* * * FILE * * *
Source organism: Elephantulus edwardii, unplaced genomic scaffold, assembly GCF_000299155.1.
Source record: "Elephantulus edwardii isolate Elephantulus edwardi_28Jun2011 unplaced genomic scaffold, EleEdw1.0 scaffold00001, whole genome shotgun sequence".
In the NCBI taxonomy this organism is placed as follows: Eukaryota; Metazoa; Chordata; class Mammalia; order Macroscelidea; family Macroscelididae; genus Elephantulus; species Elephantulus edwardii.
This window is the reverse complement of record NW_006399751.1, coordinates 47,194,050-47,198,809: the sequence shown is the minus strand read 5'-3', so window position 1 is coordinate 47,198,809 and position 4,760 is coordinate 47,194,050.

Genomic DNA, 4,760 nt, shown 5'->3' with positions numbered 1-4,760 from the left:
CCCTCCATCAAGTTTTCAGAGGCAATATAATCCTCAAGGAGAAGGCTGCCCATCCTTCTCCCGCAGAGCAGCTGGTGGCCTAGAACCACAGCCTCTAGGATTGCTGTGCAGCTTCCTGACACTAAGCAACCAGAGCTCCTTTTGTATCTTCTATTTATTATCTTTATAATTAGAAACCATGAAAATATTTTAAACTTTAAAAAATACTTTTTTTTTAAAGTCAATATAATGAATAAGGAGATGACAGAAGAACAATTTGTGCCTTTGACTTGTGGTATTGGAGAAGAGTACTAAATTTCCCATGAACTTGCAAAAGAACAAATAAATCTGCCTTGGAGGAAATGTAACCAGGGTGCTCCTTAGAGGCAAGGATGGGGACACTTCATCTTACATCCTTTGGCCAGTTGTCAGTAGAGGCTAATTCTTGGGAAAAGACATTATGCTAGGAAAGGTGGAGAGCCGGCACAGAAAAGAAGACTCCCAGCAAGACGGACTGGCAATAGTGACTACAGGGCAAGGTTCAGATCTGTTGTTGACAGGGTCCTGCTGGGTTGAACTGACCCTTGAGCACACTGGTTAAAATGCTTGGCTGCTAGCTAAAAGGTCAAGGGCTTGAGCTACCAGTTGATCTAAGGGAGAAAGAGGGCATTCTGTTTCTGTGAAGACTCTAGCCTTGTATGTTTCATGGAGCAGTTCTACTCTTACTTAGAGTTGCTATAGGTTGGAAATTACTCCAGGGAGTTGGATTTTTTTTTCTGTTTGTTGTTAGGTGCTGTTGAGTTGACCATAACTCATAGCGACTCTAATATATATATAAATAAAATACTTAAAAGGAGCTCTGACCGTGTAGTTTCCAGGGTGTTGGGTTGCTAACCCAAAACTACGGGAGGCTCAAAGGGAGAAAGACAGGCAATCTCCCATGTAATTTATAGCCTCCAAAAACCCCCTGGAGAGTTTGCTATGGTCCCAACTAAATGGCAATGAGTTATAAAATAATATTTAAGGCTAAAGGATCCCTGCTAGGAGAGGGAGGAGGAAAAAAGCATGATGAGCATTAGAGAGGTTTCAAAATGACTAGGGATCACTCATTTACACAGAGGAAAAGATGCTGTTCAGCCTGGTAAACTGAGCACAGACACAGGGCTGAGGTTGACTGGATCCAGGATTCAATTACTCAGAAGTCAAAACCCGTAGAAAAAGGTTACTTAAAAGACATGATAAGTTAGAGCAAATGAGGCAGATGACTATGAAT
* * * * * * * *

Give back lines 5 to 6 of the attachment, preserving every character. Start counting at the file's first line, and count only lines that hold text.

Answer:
Genomic DNA, 4,760 nt, shown 5'->3' with positions numbered 1-4,760 from the left:
CCCTCCATCAAGTTTTCAGAGGCAATATAATCCTCAAGGAGAAGGCTGCCCATCCTTCTCCCGCAGAGCAGCTGGTGGCCTAGAACCACAGCCTCTAGGATTGCTGTGCAGCTTCCTGACACTAAGCAACCAGAGCTCCTTTTGTATCTTCTATTTATTATCTTTATAATTAGAAACCATGAAAATATTTTAAACTTTAAAAAATACTTTTTTTTTAAAGTCAATATAATGAATAAGGAGATGACAGAAGAACAATTTGTGCCTTTGACTTGTGGTATTGGAGAAGAGTACTAAATTTCCCATGAACTTGCAAAAGAACAAATAAATCTGCCTTGGAGGAAATGTAACCAGGGTGCTCCTTAGAGGCAAGGATGGGGACACTTCATCTTACATCCTTTGGCCAGTTGTCAGTAGAGGCTAATTCTTGGGAAAAGACATTATGCTAGGAAAGGTGGAGAGCCGGCACAGAAAAGAAGACTCCCAGCAAGACGGACTGGCAATAGTGACTACAGGGCAAGGTTCAGATCTGTTGTTGACAGGGTCCTGCTGGGTTGAACTGACCCTTGAGCACACTGGTTAAAATGCTTGGCTGCTAGCTAAAAGGTCAAGGGCTTGAGCTACCAGTTGATCTAAGGGAGAAAGAGGGCATTCTGTTTCTGTGAAGACTCTAGCCTTGTATGTTTCATGGAGCAGTTCTACTCTTACTTAGAGTTGCTATAGGTTGGAAATTACTCCAGGGAGTTGGATTTTTTTTTCTGTTTGTTGTTAGGTGCTGTTGAGTTGACCATAACTCATAGCGACTCTAATATATATATAAATAAAATACTTAAAAGGAGCTCTGACCGTGTAGTTTCCAGGGTGTTGGGTTGCTAACCCAAAACTACGGGAGGCTCAAAGGGAGAAAGACAGGCAATCTCCCATGTAATTTATAGCCTCCAAAAACCCCCTGGAGAGTTTGCTATGGTCCCAACTAAATGGCAATGAGTTATAAAATAATATTTAAGGCTAAAGGATCCCTGCTAGGAGAGGGAGGAGGAAAAAAGCATGATGAGCATTAGAGAGGTTTCAAAATGACTAGGGATCACTCATTTACACAGAGGAAAAGATGCTGTTCAGCCTGGTAAACTGAGCACAGACACAGGGCTGAGGTTGACTGGATCCAGGATTCAATTACTCAGAAGTCAAAACCCGTAGAAAAAGGTTACTTAAAAGACATGATAAGTTAGAGCAAATGAGGCAGATGACTATGAAT